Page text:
This course on this day was tough, really tough. The top finishers were a half hour off the finishing times the previous year. Sure, distance is one piece of the equation, but so are many other factors.
Lesson 3: Shut Up, Mind
Despite all the above issues, I actually didn't do too poorly in the race. While I was a full hour off the first finisher, I was less than eleven minutes behind the first place runner in my age group. Without much more effort, I could have made up eleven minutes. But much of the day, I let my mind and negative self-talk slow me down.
It's too hot. I'm just not fit enough. My stomach/foot/shoulder hurts. It's just a training run. I don't want to be here. And on and on and on it went.
However, I only had two bona fide time losses during the race. First, my calf cramp was a real fitness issue. Had the cramp truly set in, my race would have been over. So I had to manage that. But had I thought to switch running form earlier, I would have saved tons of time.
Second, I lost several minutes on a few occasions dealing with a leak in my hydration pack. This was a safety issue. I was able to slow down the leak by playing with the valve on the pack, and did take the time to make sure to do that so I wouldn't run out of water between aid stations. This cost me maybe 5 minutes total.
But mostly, those lost eleven minutes were the result of my mind slowing down what my body was capable of.
Lesson 4: I Really Love Ultra Trail Running
I tripped on roots on four separate occasions, feeling like I could have broken a toe each time. Twice I outright fell and once tweaked my right shoulder while catching myself. For the first time ever in racing or training, I had stomach issues. Nothing severe. I was still able to eat and drink as needed. But it was uncomfortable for miles and miles.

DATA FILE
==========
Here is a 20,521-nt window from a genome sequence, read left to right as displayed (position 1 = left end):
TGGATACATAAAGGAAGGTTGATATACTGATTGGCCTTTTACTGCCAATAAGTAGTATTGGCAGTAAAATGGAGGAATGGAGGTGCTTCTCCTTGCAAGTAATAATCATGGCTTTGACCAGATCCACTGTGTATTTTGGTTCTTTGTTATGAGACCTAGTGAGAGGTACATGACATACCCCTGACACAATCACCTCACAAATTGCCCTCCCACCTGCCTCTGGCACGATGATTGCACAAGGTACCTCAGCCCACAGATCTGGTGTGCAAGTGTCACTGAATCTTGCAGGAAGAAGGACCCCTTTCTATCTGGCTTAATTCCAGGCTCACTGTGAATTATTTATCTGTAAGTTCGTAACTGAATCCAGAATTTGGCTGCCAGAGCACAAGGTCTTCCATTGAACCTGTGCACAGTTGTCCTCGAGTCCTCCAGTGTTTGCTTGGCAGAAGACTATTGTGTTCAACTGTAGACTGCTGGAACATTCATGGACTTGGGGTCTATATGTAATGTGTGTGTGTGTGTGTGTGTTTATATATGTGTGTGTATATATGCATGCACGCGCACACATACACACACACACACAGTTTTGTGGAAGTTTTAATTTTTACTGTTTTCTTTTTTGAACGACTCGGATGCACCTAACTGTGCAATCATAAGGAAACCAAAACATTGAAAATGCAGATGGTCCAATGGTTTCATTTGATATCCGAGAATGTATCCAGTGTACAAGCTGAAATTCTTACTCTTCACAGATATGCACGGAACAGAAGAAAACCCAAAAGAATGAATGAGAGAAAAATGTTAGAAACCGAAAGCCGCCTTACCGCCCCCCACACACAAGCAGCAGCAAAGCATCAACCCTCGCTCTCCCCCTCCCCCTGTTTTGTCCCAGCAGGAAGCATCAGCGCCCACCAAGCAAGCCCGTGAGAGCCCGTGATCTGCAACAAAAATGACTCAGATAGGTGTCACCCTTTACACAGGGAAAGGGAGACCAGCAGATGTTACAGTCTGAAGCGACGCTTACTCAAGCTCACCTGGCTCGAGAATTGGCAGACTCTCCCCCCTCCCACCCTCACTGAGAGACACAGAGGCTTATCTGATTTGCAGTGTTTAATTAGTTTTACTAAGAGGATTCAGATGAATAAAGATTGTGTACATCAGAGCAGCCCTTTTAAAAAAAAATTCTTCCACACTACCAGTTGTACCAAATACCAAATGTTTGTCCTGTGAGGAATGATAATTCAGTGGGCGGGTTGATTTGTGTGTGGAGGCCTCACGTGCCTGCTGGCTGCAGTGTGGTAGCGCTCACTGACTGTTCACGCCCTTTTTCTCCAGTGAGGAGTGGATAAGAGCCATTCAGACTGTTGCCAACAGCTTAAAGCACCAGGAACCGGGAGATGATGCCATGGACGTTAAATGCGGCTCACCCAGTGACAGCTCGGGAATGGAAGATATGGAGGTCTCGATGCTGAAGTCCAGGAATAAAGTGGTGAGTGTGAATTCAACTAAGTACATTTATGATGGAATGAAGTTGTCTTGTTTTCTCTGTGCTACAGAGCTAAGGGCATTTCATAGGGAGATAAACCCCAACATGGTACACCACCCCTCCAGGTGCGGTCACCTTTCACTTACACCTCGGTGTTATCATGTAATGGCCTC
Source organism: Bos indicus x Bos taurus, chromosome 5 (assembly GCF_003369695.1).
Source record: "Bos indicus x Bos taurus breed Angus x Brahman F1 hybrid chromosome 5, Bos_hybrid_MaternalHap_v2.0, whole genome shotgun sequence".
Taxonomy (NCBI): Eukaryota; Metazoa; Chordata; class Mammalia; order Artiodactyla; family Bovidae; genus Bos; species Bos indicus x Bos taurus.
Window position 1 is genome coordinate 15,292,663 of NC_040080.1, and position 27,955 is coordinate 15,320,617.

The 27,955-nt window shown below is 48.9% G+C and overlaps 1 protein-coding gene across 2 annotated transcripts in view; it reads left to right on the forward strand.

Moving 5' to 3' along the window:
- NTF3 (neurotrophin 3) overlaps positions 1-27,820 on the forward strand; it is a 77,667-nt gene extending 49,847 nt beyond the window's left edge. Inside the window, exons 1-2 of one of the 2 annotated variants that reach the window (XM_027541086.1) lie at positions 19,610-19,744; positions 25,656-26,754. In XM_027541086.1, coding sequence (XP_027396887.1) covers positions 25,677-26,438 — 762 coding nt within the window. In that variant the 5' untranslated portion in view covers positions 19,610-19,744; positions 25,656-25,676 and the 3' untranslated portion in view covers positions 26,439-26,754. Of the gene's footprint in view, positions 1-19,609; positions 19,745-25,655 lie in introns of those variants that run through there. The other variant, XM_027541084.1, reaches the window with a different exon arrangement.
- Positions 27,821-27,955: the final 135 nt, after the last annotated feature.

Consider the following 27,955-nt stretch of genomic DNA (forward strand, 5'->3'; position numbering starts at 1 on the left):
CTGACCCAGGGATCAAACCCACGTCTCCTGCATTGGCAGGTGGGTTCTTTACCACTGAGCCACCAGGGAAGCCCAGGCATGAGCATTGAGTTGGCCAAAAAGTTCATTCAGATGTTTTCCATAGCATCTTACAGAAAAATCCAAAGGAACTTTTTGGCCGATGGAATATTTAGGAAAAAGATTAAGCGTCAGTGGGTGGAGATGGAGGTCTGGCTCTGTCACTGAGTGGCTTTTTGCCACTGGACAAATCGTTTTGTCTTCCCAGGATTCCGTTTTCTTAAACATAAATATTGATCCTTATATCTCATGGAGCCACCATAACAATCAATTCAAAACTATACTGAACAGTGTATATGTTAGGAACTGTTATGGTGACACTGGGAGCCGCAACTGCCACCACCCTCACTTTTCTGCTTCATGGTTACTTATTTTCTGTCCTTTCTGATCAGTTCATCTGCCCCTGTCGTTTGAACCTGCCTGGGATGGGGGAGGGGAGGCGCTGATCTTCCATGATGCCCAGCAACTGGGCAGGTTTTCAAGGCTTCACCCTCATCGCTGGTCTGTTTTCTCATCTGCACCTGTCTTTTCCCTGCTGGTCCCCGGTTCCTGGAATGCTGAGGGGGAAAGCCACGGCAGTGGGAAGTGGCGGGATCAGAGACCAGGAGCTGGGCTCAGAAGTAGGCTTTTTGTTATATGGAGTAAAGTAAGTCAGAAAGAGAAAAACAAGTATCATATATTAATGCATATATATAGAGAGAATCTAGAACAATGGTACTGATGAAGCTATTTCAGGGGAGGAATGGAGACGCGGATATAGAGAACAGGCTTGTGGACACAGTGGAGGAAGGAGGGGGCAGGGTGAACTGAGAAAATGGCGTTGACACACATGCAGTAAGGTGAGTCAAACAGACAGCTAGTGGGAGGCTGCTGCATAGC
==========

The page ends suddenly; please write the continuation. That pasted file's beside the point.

My feet hurt, especially my left foot. I think I bruised the sole of my foot early in the race. By the end, it was nearly unbearable. In the final mile of the race, I felt what could only be a terrible blister on my large left toe. I blame the hours of water leaking from my hydration pack for that.
I was a mess, and I absolutely loved it!
Being out in nature, seeing a lightening storm off over the ocean, watching the sunrise as we ran, discovering deer moss, overcoming all the above issues to finish the race, eating whatever looked good at aid stations, the volunteers being so kind and helpful along the way; it's all such a great experience.
Frankly, I think ultra running is where I'll end up long-term. I enjoy triathlons and look forward to my first iron distance race in October, and love many parts of CrossFit. But there's something so simple and pure ultra running. Ultimately, it's just you, a pair of good shoes and clothes and nature fighting to reach the destination. It's so simple.
And it's by far the least expensive sport of those that interest me. Can't wait to run another ultramarathon soon...maybe 100K next?